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(News Focus) S. Korea still smarting from China's THAAD retribution

2018/03/14 10:14

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SEOUL, March 14 (Yonhap) -- Despite improved bilateral ties, South Korea is still smarting from China's retaliation against the deployment of a U.S. missile shield here, one year after the implementation of the costly move.

Amid signs of a growing rapprochement on the Korean Peninsula, however, market watchers express guarded optimism about China's easing of the retaliation, but it remains to be seen how Beijing will act down the road.

In mid-March last year, China banned the sale of package tours to South Korea and took other measures unfavorable to South Korean companies following the installation of a Terminal High Altitude Area Defense (THAAD) battery in southeastern South Korea.

Seoul and Washington insist it is purely designed to counter North Korea's missile threats, but Beijing argues the system's powerful radar could be used to spy on it.

The move has not only hit South Korea's tourism industry hard but also Lotte Group and other South Korean companies that have made forays into the world's second-largest economy.

According to the state-run Korea Tourism Organization, the number of Chinese tourists to South Korea came to 4.17 million in 2017, down a whopping 48.3 percent from the previous year.

The tumble in Chinese visitors is estimated to have trimmed approximately 5 trillion won (US$4.7 billion) off South Korea's gross domestic product last year, with its services account posting the largest deficit ever.

Despite rising sales, local duty-free shops, whose main customers were Chinese tourists before the travel ban, are said to be still having hardships due to tumbling profitability.

Last year, the combined top line of duty-free shops surged 20.8 percent on-year to a record high of $12.8 billion due mainly to increased buying by Chinese peddlers, despite a plunge in Chinese tourist arrivals.

But a stiffer discount competition to lure customers has eroded their profitability.

Industry leader Lotte Duty Free saw its operating profit nose-dive 88 percent in the three quarters of last year from the same period a year earlier. The operating profit of Shilla Duty Free, owned by Hotel Shilla Co., plunged 25.8 percent last year from the prior year.

Industry watchers say there are signs of China's easing of the retaliation amid improving Sino-Korean ties, but more visible measures have yet to come.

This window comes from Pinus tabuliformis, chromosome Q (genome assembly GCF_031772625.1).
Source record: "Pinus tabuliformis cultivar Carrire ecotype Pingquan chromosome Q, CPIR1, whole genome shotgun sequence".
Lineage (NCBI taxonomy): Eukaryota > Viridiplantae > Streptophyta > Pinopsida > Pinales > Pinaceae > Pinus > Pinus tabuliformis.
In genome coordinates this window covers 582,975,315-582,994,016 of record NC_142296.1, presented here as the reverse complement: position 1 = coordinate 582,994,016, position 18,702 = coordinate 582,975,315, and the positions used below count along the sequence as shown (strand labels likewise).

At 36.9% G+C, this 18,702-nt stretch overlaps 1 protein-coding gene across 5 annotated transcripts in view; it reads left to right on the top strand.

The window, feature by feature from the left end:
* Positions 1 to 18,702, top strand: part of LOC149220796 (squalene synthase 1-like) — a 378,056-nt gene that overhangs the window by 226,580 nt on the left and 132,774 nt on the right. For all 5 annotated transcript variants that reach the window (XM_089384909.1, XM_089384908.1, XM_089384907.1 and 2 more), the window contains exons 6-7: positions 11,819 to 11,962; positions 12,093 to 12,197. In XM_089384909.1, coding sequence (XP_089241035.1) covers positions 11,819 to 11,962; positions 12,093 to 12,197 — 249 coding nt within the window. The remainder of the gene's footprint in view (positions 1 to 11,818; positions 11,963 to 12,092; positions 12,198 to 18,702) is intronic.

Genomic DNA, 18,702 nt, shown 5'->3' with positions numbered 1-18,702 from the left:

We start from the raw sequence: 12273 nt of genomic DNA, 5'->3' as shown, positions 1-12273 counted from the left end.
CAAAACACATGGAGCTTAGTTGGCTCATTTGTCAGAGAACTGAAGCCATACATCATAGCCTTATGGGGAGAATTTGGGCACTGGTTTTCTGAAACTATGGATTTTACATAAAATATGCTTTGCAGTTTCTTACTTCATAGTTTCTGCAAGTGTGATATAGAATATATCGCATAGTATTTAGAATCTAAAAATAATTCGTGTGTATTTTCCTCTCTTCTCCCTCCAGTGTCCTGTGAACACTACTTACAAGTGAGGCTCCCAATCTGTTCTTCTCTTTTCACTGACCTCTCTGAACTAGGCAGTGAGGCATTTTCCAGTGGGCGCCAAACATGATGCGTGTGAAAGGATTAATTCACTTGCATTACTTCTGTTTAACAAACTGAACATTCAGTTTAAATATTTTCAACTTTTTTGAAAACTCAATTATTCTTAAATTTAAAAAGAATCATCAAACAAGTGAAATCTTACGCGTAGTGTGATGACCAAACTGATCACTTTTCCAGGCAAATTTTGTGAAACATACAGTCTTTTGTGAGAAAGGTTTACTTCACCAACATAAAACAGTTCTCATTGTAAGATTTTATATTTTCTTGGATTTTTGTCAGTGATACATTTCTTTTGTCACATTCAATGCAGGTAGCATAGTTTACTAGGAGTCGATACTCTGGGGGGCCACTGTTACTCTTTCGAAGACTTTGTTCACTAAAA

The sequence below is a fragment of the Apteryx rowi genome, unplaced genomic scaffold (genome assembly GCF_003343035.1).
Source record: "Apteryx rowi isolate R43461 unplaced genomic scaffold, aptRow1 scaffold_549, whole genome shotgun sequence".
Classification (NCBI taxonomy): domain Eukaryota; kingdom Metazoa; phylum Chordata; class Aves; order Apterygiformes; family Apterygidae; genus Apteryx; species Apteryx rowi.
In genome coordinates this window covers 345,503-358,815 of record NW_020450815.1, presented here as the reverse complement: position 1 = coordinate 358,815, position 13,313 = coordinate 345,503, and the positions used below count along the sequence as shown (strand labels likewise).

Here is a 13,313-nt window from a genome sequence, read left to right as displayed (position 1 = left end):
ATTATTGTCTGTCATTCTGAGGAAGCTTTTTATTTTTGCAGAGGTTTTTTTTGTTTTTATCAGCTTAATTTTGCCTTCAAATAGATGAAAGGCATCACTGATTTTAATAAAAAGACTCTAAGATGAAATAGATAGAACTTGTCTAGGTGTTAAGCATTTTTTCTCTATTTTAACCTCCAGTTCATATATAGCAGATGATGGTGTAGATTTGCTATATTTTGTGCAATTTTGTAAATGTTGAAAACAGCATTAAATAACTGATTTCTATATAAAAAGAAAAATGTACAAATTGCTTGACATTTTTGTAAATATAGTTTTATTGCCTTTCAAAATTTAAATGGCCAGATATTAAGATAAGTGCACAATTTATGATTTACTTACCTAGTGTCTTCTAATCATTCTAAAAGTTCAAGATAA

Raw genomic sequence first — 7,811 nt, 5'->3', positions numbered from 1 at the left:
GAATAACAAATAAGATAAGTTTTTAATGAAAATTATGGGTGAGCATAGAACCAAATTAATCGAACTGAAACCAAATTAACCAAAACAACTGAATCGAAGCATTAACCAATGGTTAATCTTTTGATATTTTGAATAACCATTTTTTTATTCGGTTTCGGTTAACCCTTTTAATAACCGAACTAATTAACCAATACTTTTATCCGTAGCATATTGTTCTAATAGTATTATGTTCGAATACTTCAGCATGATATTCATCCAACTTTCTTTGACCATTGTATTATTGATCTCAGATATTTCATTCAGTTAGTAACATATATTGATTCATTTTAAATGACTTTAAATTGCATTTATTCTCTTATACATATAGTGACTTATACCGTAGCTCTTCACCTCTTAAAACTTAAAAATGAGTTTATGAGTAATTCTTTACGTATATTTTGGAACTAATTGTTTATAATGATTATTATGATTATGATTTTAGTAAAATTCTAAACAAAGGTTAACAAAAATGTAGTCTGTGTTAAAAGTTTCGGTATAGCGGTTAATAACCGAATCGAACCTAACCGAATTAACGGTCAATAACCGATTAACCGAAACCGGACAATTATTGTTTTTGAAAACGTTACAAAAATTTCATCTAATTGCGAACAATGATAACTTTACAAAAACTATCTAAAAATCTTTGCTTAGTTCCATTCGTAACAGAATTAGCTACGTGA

In early November last year, Seoul and Beijing agreed to put their bilateral ties back on track, setting aside their bitter row over the installation of the advanced missile battery. In a summit a month later, South Korean President Moon Jae-in and his Chinese counterpart Xi Jinping agreed to make efforts to improve the two countries' relationship.

Since then, China has allowed group tours to South Korea, but Beijing still limits incentive and cruise tours to the neighboring country, which analysts say is far from a blanket lifting of the retaliation.

Some industry sources, however, said there are expectations the Seoul-Beijing standoff may be resolved amid a growing detente on the Korean Peninsula.

"Despite improved Sino-Korean ties, China has not (fully) lifted its retaliatory measures," a source said. "But there is guarded optimism about changes this spring."

   In a dramatic turnaround from icy relations, South Korean President Moon Jae-in is scheduled to hold a summit with North Korean leader Kim Jong-un in late April to discuss ways of promoting peace on the peninsula. U.S. President Donald Trump agreed last week to a summit with Kim by the end of May after the reclusive leader expressed his commitment to denuclearization.

On top of tourism, some South Korean companies have been battered by China's THAAD retaliation.

Lotte bore the brunt of Beijing's retaliation after it signed a land-swap deal with the South Korean government to provide a golf course as the host site of the THAAD battery.

Eighty-seven of its 99 Lotte Mart discount stores in China suspended operations, and sales at a handful of stores that managed to stay open tumbled more than 80 percent.

The group has decided to sell Lotte Mart's Chinese stores that suffered 1.2 trillion won in lost sales, but the sale process has made little headway amid no changes in Beijing's stance.

Lotte's giant construction project in Shenyang, China, also has been on ice for about one year, with its other operations and plants being stymied by security and fire inspections. The group has also been hit by Chinese consumers' boycott.

Industry sources estimate Lotte's damage from China's THAAD retribution, including decreased sales and lost business opportunities, at 2 trillion won.

Lotte is not alone. South Korean cosmetics and food companies with exposure in China have also taken a big hit from Beijing's retaliatory measures.

Sales of leading cosmetics maker Amore Pacific Co. dropped 10 percent on-year to 6.03 trillion won last year. The Chinese unit of Confectionery firm Orion Corp. saw its sales tumble 33.2 percent in 2017 from the previous year.

"Companies are taking unbearable blows due to a political situation," an industry source said. "They have already suffered big losses, but we hope they can pull out of this situation as soon as possible and put their Chinese business back on track."